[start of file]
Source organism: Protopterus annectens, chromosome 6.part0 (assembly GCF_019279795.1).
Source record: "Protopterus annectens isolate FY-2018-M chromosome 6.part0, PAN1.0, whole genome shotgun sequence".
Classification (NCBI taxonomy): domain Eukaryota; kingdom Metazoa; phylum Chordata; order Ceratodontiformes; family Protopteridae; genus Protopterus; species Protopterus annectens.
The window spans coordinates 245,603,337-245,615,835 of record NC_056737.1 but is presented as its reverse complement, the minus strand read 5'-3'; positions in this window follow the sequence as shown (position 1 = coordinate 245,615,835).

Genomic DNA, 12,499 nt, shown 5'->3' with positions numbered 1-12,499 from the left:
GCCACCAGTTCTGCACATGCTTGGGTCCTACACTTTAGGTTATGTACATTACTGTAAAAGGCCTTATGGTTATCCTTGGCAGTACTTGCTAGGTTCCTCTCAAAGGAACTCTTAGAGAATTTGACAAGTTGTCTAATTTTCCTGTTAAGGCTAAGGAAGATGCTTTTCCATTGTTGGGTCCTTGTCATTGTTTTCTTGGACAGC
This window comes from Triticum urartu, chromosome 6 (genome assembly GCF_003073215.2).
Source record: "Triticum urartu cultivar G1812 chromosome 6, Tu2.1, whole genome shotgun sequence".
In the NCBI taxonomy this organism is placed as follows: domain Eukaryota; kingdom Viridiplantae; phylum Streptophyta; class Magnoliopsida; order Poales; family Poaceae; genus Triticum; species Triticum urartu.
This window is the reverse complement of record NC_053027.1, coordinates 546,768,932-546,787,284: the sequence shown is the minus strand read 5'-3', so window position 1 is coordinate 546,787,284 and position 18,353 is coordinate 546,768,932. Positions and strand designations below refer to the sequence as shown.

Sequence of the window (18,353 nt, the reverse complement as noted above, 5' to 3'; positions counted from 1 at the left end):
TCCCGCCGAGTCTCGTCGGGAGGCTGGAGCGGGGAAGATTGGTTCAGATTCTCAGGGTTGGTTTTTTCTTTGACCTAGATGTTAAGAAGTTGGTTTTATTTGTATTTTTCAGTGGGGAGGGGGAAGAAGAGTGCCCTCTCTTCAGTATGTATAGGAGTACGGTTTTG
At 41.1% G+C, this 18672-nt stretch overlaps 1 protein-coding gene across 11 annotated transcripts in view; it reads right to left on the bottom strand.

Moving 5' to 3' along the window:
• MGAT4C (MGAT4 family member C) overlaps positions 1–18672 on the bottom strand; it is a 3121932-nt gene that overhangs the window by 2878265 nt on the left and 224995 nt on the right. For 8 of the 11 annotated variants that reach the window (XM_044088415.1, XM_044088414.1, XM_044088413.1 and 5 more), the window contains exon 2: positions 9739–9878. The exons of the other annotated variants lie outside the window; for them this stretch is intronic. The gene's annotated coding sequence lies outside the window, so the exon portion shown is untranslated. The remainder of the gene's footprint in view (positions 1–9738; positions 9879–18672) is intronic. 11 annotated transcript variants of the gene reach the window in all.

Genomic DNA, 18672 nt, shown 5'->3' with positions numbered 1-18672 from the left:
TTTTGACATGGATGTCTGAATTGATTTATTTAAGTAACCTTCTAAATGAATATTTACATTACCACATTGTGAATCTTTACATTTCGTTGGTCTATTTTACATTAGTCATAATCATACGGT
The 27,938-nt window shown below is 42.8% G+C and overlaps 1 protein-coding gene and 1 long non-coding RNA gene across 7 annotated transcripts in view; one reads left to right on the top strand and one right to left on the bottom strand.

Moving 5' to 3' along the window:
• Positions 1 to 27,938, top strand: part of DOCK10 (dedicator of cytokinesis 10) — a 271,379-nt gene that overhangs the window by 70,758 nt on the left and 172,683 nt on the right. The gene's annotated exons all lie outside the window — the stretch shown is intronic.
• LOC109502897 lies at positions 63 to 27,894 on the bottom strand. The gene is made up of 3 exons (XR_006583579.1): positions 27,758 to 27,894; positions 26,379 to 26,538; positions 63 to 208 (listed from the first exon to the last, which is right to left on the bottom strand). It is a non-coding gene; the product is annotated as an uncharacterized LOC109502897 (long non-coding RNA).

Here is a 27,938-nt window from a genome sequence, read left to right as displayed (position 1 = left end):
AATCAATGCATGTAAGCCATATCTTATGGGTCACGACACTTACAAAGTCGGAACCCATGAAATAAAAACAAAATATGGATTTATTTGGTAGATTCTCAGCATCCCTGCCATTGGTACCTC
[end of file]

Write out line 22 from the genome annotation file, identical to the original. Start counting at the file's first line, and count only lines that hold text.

Here is a 27,938-nt window from a genome sequence, read left to right as displayed (position 1 = left end):